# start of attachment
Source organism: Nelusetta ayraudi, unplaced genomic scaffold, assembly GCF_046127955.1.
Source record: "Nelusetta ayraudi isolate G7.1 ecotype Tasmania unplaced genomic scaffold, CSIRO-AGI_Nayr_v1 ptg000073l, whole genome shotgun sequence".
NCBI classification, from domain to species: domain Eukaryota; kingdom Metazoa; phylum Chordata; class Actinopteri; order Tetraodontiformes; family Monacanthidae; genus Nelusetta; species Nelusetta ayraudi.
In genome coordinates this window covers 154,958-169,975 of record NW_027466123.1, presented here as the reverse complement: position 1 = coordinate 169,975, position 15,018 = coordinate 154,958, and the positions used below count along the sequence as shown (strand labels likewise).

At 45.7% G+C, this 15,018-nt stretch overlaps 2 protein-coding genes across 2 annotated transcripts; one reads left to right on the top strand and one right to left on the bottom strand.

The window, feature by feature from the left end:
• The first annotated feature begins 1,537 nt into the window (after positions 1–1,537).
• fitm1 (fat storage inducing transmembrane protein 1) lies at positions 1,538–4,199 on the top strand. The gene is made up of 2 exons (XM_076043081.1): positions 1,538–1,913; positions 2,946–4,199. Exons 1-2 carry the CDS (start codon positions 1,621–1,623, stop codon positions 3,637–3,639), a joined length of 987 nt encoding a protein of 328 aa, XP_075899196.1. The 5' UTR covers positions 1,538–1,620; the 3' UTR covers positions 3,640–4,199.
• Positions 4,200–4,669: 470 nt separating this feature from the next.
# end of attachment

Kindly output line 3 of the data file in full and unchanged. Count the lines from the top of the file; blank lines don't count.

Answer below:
NCBI classification, from domain to species: domain Eukaryota; kingdom Metazoa; phylum Chordata; class Actinopteri; order Tetraodontiformes; family Monacanthidae; genus Nelusetta; species Nelusetta ayraudi.